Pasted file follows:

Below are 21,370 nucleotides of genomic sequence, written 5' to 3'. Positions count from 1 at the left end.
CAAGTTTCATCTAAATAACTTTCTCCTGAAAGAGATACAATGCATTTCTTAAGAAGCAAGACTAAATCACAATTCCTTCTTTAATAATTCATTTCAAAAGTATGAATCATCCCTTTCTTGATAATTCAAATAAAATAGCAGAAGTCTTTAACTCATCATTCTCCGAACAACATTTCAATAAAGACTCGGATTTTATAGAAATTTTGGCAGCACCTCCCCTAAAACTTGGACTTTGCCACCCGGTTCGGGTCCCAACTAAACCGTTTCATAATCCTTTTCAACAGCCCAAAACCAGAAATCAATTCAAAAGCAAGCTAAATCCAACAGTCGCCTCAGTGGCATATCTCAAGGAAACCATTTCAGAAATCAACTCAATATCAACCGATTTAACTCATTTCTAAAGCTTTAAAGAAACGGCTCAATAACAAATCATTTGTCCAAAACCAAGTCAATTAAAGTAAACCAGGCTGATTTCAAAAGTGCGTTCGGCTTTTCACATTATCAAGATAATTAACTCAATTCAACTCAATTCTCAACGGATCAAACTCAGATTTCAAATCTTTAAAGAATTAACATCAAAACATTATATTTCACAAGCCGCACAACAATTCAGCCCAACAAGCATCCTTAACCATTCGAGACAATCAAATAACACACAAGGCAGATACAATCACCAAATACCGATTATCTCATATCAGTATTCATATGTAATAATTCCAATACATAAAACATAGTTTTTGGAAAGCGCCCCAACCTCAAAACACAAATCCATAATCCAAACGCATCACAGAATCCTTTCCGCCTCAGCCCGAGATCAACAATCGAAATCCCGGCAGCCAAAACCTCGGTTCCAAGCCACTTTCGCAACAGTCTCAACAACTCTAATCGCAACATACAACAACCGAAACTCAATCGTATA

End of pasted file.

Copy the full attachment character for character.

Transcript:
Below are 21,370 nucleotides of genomic sequence, written 5' to 3'. Positions count from 1 at the left end.
CAAGTTTCATCTAAATAACTTTCTCCTGAAAGAGATACAATGCATTTCTTAAGAAGCAAGACTAAATCACAATTCCTTCTTTAATAATTCATTTCAAAAGTATGAATCATCCCTTTCTTGATAATTCAAATAAAATAGCAGAAGTCTTTAACTCATCATTCTCCGAACAACATTTCAATAAAGACTCGGATTTTATAGAAATTTTGGCAGCACCTCCCCTAAAACTTGGACTTTGCCACCCGGTTCGGGTCCCAACTAAACCGTTTCATAATCCTTTTCAACAGCCCAAAACCAGAAATCAATTCAAAAGCAAGCTAAATCCAACAGTCGCCTCAGTGGCATATCTCAAGGAAACCATTTCAGAAATCAACTCAATATCAACCGATTTAACTCATTTCTAAAGCTTTAAAGAAACGGCTCAATAACAAATCATTTGTCCAAAACCAAGTCAATTAAAGTAAACCAGGCTGATTTCAAAAGTGCGTTCGGCTTTTCACATTATCAAGATAATTAACTCAATTCAACTCAATTCTCAACGGATCAAACTCAGATTTCAAATCTTTAAAGAATTAACATCAAAACATTATATTTCACAAGCCGCACAACAATTCAGCCCAACAAGCATCCTTAACCATTCGAGACAATCAAATAACACACAAGGCAGATACAATCACCAAATACCGATTATCTCATATCAGTATTCATATGTAATAATTCCAATACATAAAACATAGTTTTTGGAAAGCGCCCCAACCTCAAAACACAAATCCATAATCCAAACGCATCACAGAATCCTTTCCGCCTCAGCCCGAGATCAACAATCGAAATCCCGGCAGCCAAAACCTCGGTTCCAAGCCACTTTCGCAACAGTCTCAACAACTCTAATCGCAACATACAACAACCGAAACTCAATCGTATA